Then use the employee contributions you collect to pay for the insurance policy.
Here’s an employer checklist of other to-dos:
1. Inform your employees
Update your employee handbook to include information about Paid Family Leave and how it works.
If you don’t have a handbook, provide written guidance about the benefits. Model language for informing employees can be found here.
2. Make it clear who’s eligible
Both full-time and part-time employees can be eligible.
- Full-time employees: An employee who works 20 or more hours a week is eligible after being employed for 26 consecutive weeks.
- Part-time employees: An employee who works less than 20 hours a week is eligible if they’ve worked for you for at least 175 days. These days do not need to be consecutive.
3. Offer waiver forms to ineligible employees
You must offer a waiver to employees who aren’t eligible for the Paid Family Leave program. Those who waive coverage won’t have contributions deducted from their paycheck and won’t be eligible for paid family leave.
The waiver is automatically revoked if your employee’s work hours exceed the eligibility limits or if the employee decides to participate and contribute to the program.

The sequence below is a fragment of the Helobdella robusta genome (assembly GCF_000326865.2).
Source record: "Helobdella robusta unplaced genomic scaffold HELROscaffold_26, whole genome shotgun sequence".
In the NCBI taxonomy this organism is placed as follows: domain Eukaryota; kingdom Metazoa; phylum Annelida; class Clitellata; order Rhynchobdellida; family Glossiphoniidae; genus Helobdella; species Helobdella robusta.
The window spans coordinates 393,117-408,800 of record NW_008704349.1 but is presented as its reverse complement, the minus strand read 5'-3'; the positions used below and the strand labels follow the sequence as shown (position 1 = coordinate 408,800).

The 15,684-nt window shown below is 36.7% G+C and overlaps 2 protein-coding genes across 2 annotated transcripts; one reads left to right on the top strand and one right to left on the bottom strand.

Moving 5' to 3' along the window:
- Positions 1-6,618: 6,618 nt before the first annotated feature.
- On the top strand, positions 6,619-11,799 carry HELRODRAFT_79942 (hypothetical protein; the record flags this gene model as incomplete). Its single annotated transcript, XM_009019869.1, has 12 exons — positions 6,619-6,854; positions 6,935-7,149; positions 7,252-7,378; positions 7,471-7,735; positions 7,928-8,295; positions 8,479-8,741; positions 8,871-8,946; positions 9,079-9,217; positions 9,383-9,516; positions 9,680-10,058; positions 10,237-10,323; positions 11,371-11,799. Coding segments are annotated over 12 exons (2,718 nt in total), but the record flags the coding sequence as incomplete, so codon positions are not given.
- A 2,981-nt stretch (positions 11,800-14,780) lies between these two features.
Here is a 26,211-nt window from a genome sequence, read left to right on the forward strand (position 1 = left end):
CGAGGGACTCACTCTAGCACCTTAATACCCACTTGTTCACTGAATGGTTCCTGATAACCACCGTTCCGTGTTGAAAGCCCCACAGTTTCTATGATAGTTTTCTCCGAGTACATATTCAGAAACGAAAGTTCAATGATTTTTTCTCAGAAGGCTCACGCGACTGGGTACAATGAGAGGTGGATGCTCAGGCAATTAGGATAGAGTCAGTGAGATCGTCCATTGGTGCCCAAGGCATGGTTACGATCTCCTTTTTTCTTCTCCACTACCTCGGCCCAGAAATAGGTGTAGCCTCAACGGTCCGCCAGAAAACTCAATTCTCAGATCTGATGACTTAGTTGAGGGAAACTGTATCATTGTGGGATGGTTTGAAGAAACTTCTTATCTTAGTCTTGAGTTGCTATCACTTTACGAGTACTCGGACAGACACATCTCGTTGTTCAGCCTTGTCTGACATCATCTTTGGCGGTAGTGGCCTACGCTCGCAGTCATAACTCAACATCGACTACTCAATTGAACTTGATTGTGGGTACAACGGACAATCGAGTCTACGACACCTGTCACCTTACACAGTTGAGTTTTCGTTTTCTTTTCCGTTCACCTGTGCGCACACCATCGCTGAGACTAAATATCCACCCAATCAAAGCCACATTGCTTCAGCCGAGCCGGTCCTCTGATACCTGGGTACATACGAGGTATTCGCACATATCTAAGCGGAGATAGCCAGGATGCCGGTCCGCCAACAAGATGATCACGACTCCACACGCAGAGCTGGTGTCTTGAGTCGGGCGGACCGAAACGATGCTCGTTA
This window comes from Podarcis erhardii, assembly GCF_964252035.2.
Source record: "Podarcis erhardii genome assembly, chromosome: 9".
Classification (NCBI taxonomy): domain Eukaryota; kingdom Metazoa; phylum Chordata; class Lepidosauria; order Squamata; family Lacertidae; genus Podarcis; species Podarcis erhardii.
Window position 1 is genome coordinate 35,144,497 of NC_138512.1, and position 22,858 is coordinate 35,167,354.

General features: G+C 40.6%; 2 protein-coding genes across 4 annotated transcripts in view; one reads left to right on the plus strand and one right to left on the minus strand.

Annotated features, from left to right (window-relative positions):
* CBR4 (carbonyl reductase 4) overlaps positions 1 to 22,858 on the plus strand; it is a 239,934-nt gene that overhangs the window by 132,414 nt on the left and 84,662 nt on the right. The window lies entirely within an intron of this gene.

If none of your employees are eligible for New York Paid Family Leave, your business is exempt from these requirements.
4. Update your payroll process to collect employee contributions
You can find a deduction calculator here.
5. Post an employee notice
Your insurance carrier will provide you with a notice to employees (“Notice of Compliance”) stating that your company now has paid family leave insurance. Post it in plain view.
When can my employees take paid family leave?
Okay, quick review. There are 3 situations when your employee can use Paid Family Leave.
Let’s go over the details about each:
1. Bonding with a new child
That includes the birth or adoption of a child and the placement of a child in an employee’s home for foster care.
Your employee can take paid family leave to bond with their new child at any time in the first 12 months after the child’s birth, adoption, or foster care placement.
2. Caring for family members who are very ill or have a serious health condition
Family members include:
- Spouses of any gender
- Domestic partners of any gender
And what’s a “serious health condition”?
That would be an injury, illness, disability, or impairment that involves in-patient care in a healthcare facility or continuing treatment or supervision by a health care provider. This applies to both physical and mental conditions.
Preparation for and recovery from surgery related to organ or tissue donation are also acceptable reasons.
3. Supporting a family member deployed abroad on active military service